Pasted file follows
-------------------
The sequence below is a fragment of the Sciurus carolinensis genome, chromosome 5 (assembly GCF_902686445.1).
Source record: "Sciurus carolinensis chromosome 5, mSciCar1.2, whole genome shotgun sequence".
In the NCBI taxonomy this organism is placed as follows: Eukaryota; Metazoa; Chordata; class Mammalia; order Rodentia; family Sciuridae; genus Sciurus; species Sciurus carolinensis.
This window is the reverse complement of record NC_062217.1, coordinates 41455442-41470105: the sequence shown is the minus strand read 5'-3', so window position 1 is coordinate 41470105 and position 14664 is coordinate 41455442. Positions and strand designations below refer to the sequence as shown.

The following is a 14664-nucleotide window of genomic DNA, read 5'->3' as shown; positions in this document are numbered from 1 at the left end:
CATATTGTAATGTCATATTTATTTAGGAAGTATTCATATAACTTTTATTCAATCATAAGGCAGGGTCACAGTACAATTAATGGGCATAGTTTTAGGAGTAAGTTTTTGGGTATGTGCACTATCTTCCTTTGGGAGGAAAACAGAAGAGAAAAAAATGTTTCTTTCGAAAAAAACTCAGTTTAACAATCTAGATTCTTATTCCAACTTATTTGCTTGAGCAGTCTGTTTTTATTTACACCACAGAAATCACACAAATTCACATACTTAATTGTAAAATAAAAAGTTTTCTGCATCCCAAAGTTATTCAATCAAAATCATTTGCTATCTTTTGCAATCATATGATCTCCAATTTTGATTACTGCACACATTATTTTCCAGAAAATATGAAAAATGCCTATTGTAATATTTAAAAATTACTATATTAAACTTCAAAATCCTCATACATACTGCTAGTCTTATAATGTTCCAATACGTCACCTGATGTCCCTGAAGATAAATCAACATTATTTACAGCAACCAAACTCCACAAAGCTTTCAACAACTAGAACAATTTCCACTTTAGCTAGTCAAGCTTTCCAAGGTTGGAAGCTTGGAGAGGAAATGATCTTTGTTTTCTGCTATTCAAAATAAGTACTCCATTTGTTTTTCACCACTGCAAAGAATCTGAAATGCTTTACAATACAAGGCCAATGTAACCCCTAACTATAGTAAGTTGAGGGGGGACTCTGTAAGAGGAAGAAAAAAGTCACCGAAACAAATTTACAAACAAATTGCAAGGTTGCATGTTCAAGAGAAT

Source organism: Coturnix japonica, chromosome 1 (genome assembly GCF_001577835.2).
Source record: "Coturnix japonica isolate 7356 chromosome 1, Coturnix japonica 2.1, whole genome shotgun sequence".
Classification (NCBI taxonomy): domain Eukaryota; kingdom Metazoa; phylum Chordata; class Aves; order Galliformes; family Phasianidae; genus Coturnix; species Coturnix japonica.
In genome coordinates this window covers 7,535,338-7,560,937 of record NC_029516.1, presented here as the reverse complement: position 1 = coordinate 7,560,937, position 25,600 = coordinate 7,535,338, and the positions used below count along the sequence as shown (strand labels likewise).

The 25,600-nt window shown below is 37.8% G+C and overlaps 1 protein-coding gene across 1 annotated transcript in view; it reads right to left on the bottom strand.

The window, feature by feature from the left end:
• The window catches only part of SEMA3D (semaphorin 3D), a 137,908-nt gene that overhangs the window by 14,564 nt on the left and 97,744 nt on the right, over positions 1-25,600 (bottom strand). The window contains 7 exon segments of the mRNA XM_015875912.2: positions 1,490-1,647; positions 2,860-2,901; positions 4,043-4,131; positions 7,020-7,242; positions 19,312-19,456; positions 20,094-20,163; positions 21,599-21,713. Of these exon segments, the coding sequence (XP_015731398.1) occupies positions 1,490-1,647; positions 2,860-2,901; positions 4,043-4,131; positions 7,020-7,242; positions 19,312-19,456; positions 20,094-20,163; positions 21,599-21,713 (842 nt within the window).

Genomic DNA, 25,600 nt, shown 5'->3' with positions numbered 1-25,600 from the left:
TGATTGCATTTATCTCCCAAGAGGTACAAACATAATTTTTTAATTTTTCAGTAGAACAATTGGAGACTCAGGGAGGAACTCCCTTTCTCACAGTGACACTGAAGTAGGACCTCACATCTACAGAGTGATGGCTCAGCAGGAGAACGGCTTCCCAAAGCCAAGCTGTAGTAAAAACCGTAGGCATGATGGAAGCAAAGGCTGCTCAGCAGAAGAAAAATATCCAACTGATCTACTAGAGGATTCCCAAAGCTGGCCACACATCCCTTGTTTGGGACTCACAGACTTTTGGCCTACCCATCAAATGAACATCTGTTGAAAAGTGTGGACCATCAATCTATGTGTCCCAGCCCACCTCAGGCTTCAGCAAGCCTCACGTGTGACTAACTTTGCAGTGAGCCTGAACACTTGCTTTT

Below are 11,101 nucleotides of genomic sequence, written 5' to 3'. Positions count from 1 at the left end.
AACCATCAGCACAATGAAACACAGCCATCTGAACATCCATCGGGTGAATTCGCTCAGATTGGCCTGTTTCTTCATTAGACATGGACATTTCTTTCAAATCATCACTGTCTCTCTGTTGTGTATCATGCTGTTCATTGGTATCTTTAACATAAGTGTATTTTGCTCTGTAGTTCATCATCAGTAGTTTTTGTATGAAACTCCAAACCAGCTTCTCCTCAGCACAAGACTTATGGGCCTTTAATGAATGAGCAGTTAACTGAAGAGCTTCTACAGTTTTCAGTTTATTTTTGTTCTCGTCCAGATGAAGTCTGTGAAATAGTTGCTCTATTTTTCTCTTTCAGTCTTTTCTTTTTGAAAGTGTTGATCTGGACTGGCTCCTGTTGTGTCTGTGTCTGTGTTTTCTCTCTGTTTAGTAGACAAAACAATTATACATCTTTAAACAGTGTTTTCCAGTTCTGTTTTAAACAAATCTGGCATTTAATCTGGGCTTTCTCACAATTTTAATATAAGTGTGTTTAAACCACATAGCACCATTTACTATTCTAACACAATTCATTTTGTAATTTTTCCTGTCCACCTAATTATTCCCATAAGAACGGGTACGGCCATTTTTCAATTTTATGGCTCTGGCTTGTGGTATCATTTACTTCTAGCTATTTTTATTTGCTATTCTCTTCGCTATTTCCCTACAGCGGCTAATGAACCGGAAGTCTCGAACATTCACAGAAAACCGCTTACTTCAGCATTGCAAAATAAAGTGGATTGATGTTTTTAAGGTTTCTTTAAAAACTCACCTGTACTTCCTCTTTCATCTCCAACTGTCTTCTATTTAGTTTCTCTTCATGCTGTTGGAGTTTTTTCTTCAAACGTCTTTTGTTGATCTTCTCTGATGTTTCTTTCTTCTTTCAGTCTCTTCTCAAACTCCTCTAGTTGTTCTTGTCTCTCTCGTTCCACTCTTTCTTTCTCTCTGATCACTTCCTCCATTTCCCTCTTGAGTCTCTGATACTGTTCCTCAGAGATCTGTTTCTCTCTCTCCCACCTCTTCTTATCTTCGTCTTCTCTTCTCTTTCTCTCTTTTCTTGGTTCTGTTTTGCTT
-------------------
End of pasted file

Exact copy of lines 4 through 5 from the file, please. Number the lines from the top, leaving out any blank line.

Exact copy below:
This window is the reverse complement of record NC_062217.1, coordinates 41455442-41470105: the sequence shown is the minus strand read 5'-3', so window position 1 is coordinate 41470105 and position 14664 is coordinate 41455442. Positions and strand designations below refer to the sequence as shown.

The following is a 14664-nucleotide window of genomic DNA, read 5'->3' as shown; positions in this document are numbered from 1 at the left end: